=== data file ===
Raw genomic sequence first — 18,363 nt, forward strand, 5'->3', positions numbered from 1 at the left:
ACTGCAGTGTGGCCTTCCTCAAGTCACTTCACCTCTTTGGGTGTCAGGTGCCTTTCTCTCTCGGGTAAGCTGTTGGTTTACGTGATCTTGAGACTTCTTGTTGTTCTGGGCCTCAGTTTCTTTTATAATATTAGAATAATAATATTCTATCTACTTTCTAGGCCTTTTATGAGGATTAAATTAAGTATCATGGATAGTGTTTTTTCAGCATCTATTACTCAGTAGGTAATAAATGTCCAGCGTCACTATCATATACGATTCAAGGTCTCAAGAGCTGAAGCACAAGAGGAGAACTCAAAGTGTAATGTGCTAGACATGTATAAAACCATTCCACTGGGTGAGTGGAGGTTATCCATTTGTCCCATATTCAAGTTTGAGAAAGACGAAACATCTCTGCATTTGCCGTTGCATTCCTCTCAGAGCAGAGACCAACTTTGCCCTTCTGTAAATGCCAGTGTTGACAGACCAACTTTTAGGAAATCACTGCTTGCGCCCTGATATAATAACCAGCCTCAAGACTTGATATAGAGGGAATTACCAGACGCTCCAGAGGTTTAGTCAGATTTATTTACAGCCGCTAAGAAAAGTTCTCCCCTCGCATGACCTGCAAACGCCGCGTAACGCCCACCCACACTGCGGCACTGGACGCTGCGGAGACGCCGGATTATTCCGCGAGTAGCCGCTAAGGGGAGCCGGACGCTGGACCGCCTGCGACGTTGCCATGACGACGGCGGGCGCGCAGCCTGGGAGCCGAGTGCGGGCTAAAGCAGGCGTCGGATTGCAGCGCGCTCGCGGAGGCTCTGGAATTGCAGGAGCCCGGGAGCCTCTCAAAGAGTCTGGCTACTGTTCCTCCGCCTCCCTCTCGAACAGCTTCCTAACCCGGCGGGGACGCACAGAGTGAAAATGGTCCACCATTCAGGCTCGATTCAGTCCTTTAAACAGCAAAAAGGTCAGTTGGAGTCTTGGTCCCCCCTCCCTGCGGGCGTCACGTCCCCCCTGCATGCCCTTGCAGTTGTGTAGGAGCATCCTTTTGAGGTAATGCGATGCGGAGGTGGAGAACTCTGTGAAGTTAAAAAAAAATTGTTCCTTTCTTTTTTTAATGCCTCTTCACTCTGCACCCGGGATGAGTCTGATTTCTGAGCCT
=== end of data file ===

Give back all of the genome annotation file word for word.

Raw genomic sequence first — 18,363 nt, forward strand, 5'->3', positions numbered from 1 at the left:
ACTGCAGTGTGGCCTTCCTCAAGTCACTTCACCTCTTTGGGTGTCAGGTGCCTTTCTCTCTCGGGTAAGCTGTTGGTTTACGTGATCTTGAGACTTCTTGTTGTTCTGGGCCTCAGTTTCTTTTATAATATTAGAATAATAATATTCTATCTACTTTCTAGGCCTTTTATGAGGATTAAATTAAGTATCATGGATAGTGTTTTTTCAGCATCTATTACTCAGTAGGTAATAAATGTCCAGCGTCACTATCATATACGATTCAAGGTCTCAAGAGCTGAAGCACAAGAGGAGAACTCAAAGTGTAATGTGCTAGACATGTATAAAACCATTCCACTGGGTGAGTGGAGGTTATCCATTTGTCCCATATTCAAGTTTGAGAAAGACGAAACATCTCTGCATTTGCCGTTGCATTCCTCTCAGAGCAGAGACCAACTTTGCCCTTCTGTAAATGCCAGTGTTGACAGACCAACTTTTAGGAAATCACTGCTTGCGCCCTGATATAATAACCAGCCTCAAGACTTGATATAGAGGGAATTACCAGACGCTCCAGAGGTTTAGTCAGATTTATTTACAGCCGCTAAGAAAAGTTCTCCCCTCGCATGACCTGCAAACGCCGCGTAACGCCCACCCACACTGCGGCACTGGACGCTGCGGAGACGCCGGATTATTCCGCGAGTAGCCGCTAAGGGGAGCCGGACGCTGGACCGCCTGCGACGTTGCCATGACGACGGCGGGCGCGCAGCCTGGGAGCCGAGTGCGGGCTAAAGCAGGCGTCGGATTGCAGCGCGCTCGCGGAGGCTCTGGAATTGCAGGAGCCCGGGAGCCTCTCAAAGAGTCTGGCTACTGTTCCTCCGCCTCCCTCTCGAACAGCTTCCTAACCCGGCGGGGACGCACAGAGTGAAAATGGTCCACCATTCAGGCTCGATTCAGTCCTTTAAACAGCAAAAAGGTCAGTTGGAGTCTTGGTCCCCCCTCCCTGCGGGCGTCACGTCCCCCCTGCATGCCCTTGCAGTTGTGTAGGAGCATCCTTTTGAGGTAATGCGATGCGGAGGTGGAGAACTCTGTGAAGTTAAAAAAAAATTGTTCCTTTCTTTTTTTAATGCCTCTTCACTCTGCACCCGGGATGAGTCTGATTTCTGAGCCT